The Minas Passage, one of the Bay of Fundy’s tidal channels, located in Nova Scotia, Canada, presents significant potential for tidal energy development because of its highly energetic flows. As development in the region gains traction, the implementation of floating tidal energy platforms is a topic of growing interest. Tidal energy deployments in Minas Passage have historically been bottom-mounted and stationary, and the transition to arrays of floating turbines requires additional considerations. Particularly, this new application demands characterization of flow over the entire water column, including near the free surface. Complete vertical velocity profiles are essential for the successful deployment of floating tidal turbines, allowing for the estimation of key metrics such as tidal power and shear across turbine blades. Here we explore adaptations to the well-established logarithmic law of the wall with the goal of extending the vertical range over which a fitting regime based in classical turbulence theory can capture the observational records of flow in Minas Passage.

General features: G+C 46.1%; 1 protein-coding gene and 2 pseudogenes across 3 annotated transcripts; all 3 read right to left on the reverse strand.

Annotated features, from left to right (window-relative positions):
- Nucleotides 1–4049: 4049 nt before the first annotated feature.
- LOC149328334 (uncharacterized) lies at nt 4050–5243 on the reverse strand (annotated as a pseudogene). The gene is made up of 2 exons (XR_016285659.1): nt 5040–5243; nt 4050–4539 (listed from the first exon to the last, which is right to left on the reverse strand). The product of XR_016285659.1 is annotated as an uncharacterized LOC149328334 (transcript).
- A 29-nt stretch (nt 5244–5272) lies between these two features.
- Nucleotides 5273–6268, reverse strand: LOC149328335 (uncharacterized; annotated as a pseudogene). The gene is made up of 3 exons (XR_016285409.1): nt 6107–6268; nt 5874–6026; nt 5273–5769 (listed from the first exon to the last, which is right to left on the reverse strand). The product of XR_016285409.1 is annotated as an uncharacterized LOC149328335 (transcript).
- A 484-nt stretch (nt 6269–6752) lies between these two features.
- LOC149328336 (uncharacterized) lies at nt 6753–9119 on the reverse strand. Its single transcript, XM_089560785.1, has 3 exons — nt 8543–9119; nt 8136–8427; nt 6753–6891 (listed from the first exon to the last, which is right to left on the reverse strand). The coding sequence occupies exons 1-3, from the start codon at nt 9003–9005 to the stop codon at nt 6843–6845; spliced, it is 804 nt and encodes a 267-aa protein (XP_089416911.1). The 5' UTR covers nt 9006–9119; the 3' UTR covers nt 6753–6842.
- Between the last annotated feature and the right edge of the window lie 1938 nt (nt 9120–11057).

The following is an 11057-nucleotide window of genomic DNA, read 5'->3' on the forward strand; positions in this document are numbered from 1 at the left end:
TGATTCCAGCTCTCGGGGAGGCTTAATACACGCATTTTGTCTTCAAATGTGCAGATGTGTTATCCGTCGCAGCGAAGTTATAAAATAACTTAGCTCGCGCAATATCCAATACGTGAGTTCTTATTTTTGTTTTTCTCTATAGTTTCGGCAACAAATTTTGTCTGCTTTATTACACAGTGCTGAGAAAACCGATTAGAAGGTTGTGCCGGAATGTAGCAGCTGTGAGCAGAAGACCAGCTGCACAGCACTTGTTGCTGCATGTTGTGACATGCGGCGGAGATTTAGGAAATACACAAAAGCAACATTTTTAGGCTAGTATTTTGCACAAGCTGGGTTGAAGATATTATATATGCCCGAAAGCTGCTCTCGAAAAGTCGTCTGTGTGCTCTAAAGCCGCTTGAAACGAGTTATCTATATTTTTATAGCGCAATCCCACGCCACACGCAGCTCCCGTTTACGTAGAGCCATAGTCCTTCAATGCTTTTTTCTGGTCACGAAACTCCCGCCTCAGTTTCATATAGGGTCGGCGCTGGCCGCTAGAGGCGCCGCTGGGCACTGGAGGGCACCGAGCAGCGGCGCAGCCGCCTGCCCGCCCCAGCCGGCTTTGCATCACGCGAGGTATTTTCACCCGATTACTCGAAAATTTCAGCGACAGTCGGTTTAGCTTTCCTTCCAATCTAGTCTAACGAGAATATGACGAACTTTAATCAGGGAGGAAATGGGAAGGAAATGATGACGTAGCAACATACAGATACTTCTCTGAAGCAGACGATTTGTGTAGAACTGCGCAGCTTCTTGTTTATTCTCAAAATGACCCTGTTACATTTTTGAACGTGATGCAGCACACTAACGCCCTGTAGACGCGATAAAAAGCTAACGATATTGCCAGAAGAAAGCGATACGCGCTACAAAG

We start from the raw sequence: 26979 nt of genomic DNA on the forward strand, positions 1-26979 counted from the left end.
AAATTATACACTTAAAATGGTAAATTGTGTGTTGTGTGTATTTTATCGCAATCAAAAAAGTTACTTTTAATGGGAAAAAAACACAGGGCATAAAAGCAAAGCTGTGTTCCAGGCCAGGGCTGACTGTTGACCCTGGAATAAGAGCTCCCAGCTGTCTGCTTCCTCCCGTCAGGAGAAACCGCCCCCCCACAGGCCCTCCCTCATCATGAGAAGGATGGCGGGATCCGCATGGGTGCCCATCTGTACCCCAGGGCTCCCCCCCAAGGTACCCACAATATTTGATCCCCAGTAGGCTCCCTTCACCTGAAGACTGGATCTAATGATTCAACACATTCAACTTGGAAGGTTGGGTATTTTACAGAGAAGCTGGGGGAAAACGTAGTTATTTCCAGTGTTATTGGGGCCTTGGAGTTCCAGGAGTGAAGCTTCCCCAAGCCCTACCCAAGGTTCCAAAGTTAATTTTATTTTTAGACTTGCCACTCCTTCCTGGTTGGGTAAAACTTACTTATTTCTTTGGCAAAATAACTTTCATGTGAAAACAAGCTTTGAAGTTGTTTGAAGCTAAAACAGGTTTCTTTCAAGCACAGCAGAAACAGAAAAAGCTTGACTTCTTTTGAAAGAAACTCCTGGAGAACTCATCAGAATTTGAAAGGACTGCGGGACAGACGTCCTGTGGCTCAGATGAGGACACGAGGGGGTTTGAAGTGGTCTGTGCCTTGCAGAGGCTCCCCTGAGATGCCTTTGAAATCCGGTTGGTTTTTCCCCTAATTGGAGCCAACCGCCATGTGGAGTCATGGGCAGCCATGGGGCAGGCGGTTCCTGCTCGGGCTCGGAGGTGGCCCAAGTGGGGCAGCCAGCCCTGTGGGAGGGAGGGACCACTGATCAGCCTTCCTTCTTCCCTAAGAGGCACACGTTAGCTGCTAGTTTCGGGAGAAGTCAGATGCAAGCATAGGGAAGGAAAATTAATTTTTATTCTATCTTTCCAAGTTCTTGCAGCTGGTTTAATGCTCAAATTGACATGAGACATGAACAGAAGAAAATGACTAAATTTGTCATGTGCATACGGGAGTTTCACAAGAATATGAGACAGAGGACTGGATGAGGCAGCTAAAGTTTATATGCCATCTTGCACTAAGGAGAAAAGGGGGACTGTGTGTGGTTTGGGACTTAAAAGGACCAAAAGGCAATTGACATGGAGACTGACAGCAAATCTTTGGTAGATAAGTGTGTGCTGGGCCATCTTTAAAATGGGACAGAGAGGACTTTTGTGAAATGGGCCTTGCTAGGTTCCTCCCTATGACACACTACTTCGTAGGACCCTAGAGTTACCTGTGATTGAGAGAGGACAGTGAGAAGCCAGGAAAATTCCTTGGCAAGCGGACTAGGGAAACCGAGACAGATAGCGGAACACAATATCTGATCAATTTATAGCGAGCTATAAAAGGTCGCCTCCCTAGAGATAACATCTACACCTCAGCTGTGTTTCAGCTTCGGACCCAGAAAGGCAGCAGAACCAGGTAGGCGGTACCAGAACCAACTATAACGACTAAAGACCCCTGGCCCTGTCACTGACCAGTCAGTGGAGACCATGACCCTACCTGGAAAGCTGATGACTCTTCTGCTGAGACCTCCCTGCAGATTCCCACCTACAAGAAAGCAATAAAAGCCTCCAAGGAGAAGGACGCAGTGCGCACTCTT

Observational site characterization efforts in Minas Passage have primarily consisted of stationary, bottom mounted Acoustic Doppler Current Profiler (ADCP) deployments. Using historical ADCP records collected in Minas Passage between 2008 and 2021, we fit the vertical profiles of velocity using three methods: logarithmic law of the wall, power law, and an adapted logarithmic law of the wall which includes a “wake function” to improve fits in the upper water column. We find that although the law of the wall results in well-fitted estimations of the vertical velocity profiles near the seabed, observational profiles consistently deviate from the fitted curves in the middle and upper water column, recording significantly faster flow speeds than predicted by the law of the wall. The adapted model, which is rooted in turbulence theory and includes a wake term, is successful in capturing flow in the outer layer of the water column and allows for reverse shear to be captured in the profile. The resulting fits show a sizeable reduction in error throughout the entirety of the water column compared to the law of the wall profiles, and consistently reduce the error in the vertical profile fits when compared to power law fits. In addition to resulting in low error for both individual and averaged vertical profiles of flow, the physical quantities estimated from the adapted model, including drag coefficient, agree well with those computed from the law of the wall, demonstrating the physical usefulness of the adapted model.